Issue Number 1235 (Items 1125- 1204 and MR 80_90) (E-BLN 27 PAGES) 20 June 2015
BRANCH LINE NEWS
Published twice monthly by the Branch Line Society (founded 1955)
Membership Enquiries: [email protected]
22 Treemount Court, Grove Ave., Epsom, Surrey, KT17 4DU. 01372 728677
British Isles news from members, an international section is also available.
Opinions expressed are not necessarily those of the Compilers or of the Society.
BLN 1236 is due on 4 July and all contributions must be received by 24 June.
Date Event Visit Type BLN Lead Notes
TBA 2015 Severn Valley Railway Highley, Engine House branch 1230 PS Notify
Sat 20/06/15 Signal Box Visits 09.15 Nairn - Huntly line 1231 NJ Open
Sun 21/06/15 Railway relic tour by car * NEW* Inverness - Glenfinnan 1235 NJ OPEN
Sat 27/06/15 Coventry area visits 10.30 Three minor railways 1231 SM Open
Sun 28/06/15 Millfield Rly. (Shardlow) 10.00 Special BLS railtour 1233 PS OPEN
Sun 28/06/15 Kirkby-in-Ashfield 12.00 Guided railway walk 1227 TG Open
Fri 10/07/15 Whitrope Siding railway 09.00 Standard gauge railtour 1233 PS Open
Fri 10/07/15 Saughtree station tour Late morning train rides 1233 PS Open
Sun 12/07/15 Thameslink Tracker tour 11.50 Bedford - Herne Hill etc. 1234 KA Open
Sun 19/07/15 East Lancashire Railway Comprehensive railtour 1234 KA Open
DEFERRED Ermintrude, Dougal & Carnforth - Cleethorpes loco TBA KA *TO BE*
hauled railtour (see below) REDATED
Sat 25/07/15 Florence Tracker
Thur 30/07/15 Spa Valley Railway 16.00 Track railtour 1231 GW Open
Sat 1/08/15 Signal Box Visits 09.30 Norfolk Broads area 1234 PS Open
Sat 8/08/15 25 mile French branch Whole Sud des Ardennes branch 1234 GB Open
Thur 13/08/15 South Wales Valleys Conducted service train tour 1232 KA FULL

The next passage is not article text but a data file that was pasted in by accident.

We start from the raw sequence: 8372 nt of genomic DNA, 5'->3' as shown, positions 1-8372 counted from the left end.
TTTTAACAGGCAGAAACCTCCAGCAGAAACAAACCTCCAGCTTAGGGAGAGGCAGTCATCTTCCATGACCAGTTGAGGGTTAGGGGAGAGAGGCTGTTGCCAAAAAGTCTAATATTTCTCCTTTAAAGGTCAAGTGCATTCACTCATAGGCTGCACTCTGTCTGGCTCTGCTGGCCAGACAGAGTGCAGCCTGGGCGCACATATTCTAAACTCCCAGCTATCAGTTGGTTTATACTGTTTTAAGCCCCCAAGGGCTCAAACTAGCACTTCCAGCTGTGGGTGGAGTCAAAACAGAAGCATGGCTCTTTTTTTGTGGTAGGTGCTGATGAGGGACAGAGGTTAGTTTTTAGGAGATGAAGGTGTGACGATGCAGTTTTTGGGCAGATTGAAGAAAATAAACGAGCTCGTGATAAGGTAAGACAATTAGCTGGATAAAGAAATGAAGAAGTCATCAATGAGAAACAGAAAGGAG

15-16/08/15 SVR signalling weekend Two day practical signals course 1224 NJ FULL
Sun 16/08/15 Rainsbrook Valley Rly. 11.00 Comprehensive railtour 1234 PS Open
Sun 16/08/15 Conducted walk 12.30 Rugby area trackbed walk 1234 PS Open
Fri 4 - 6/09/15 Scottish Railways Track /traction tours with PLEG TBA TBA Claimed
Sat 19/09/15 Scunthorpe AFRPS 10.30 All day railtour, with food TBA PS Claimed
Sun 11/10/15 Comprehensive railtour TBA DG Claimed
Sun 11/10/15 East Kent Railway Comprehensive railtour TBA DG Claimed
Sat 24/10/15 All line railbus railtour TBA JW Claimed
14-15/11/15 Romney H. & D. Railway York NRM and events in area TBA TBA Claimed
Ribble Steam Railway
60th AGM weekend
DG-Darren Garnon, GW-Glen Wells, JW-John Williamson, KA-Kev Adlam, NJ-Nick Jones, PS-Paul Stewart, SM-Simon Mortimer, TG-Tom Gilby.
1125] The Great Glen & Glenfinnan, Sun 21 June: Although short notice and primarily aimed at those
participating in the Inverness to Huntly signal box visits the previous day, this is available to all. Car
sharing from Inverness along the Great Glen on the 'longest day', stopping off to view key locations on
the former Invergarry & Fort Augustus Railway. At Invergarry station, track has recently been relayed
by the fledgling preservation society, (no rides yet!) followed by a walk to the tunnel and all 3 viaducts
(without any steelwork!). Next visit the recently refurbished (but empty!) Spean Bridge signal box.
Finally, to the Glenfinnan Station Museum where the box and lever frame has also been restored. A
simple simulation is available to 'have a go' at signalling some trains on the tablet Instruments and
lever frame. There is a train from Fort William to Glasgow at 16.54 or a bus to Inverness at 18.15.